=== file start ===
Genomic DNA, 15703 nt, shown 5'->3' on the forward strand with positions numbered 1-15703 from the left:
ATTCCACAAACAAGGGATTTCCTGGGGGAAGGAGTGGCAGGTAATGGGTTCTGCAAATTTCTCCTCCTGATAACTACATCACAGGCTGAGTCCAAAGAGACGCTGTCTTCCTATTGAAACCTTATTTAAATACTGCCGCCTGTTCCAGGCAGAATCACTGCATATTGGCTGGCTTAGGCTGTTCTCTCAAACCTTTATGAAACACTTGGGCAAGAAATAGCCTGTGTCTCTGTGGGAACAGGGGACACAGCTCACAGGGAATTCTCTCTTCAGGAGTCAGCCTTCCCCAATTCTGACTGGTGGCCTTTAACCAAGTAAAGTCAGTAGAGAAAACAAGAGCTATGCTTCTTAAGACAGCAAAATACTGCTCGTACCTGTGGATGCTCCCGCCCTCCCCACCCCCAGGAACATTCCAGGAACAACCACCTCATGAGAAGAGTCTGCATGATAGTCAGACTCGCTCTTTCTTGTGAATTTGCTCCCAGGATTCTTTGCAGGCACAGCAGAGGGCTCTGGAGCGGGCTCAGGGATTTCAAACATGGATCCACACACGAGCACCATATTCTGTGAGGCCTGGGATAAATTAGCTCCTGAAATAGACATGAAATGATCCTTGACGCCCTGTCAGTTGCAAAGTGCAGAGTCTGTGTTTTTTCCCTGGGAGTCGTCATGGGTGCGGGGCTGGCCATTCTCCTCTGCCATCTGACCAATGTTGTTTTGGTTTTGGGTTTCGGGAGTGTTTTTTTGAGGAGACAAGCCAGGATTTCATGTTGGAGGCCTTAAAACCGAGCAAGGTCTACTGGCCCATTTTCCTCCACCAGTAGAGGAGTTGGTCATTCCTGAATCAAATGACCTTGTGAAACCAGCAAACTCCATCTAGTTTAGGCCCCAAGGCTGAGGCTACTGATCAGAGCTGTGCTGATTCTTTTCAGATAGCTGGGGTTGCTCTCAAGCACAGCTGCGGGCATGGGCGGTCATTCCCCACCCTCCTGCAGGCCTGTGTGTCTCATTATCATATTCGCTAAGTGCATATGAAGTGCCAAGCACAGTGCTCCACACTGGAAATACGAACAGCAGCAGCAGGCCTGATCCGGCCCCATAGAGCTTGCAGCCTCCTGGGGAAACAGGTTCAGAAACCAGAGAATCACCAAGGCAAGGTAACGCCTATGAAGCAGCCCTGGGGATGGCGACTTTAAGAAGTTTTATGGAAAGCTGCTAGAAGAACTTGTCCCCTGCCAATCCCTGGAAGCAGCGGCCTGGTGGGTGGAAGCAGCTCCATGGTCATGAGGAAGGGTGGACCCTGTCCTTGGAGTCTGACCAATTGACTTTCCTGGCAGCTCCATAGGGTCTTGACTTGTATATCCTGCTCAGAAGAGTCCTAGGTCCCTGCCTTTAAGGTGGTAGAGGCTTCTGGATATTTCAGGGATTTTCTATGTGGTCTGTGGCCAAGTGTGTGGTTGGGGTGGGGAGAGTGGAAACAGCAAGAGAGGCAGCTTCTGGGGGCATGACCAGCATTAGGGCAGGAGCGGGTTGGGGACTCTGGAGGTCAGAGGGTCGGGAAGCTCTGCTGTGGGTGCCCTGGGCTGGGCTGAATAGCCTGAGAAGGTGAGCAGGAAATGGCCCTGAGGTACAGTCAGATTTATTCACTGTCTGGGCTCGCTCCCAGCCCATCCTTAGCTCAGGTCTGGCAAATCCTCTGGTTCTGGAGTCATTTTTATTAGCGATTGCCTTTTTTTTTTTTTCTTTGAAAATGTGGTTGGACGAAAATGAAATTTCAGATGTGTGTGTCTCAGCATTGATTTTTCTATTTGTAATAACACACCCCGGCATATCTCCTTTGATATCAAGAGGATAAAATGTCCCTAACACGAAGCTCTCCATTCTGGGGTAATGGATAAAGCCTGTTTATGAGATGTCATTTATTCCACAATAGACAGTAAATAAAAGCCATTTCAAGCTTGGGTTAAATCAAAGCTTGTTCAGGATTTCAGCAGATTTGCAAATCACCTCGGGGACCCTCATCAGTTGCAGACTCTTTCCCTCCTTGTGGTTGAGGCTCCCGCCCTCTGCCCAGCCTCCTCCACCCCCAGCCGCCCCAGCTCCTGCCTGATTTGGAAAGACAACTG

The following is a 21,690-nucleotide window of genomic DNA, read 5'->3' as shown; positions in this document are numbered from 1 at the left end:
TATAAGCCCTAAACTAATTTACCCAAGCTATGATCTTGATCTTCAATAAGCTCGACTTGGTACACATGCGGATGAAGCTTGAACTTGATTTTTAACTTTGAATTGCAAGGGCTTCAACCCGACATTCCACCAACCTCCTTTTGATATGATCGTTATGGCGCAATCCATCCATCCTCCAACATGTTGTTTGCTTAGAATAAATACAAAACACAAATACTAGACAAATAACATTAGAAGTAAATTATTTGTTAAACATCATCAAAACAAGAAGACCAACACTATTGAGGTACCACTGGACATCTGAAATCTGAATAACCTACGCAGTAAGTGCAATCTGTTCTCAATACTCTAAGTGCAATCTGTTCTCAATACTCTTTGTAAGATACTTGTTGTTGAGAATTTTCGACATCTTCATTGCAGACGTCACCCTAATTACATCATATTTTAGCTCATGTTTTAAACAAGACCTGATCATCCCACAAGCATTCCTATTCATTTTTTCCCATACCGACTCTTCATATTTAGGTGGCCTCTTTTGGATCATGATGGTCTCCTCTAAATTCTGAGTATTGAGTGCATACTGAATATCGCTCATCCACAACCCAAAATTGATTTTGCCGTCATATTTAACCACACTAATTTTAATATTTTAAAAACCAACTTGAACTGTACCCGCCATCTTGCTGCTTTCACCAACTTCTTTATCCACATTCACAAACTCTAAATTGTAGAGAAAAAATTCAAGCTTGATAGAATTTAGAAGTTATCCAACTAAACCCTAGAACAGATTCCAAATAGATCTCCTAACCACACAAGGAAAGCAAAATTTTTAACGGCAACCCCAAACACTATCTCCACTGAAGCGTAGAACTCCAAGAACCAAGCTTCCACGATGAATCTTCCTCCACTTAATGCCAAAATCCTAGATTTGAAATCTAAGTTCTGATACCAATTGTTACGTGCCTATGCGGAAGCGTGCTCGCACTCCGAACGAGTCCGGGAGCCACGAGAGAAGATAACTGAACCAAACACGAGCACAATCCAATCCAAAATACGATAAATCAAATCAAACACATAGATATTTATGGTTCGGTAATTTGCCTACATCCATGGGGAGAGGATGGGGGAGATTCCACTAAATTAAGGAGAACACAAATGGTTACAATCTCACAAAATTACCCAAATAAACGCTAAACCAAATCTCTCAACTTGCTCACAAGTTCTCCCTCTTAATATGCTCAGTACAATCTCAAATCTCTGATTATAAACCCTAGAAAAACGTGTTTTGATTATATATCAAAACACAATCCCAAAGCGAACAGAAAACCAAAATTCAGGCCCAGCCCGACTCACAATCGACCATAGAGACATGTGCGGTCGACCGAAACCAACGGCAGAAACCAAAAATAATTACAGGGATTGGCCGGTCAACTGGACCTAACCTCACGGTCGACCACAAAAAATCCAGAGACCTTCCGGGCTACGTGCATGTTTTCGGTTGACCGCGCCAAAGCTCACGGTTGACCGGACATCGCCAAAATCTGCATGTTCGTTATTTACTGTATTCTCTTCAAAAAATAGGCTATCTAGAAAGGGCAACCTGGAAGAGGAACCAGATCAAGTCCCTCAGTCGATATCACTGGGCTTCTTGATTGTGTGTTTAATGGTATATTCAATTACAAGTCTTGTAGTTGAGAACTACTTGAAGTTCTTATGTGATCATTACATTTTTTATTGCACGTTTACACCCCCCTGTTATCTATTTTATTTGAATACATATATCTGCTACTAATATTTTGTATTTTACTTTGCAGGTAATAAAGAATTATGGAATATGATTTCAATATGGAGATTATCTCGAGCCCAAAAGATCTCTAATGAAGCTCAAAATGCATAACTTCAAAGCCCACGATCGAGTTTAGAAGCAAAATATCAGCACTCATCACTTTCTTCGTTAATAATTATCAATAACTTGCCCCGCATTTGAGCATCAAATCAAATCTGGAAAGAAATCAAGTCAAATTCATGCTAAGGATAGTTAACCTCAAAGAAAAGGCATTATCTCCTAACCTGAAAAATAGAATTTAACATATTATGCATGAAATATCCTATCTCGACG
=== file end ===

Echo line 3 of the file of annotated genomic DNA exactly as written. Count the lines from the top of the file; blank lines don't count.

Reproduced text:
The following is a 21,690-nucleotide window of genomic DNA, read 5'->3' as shown; positions in this document are numbered from 1 at the left end: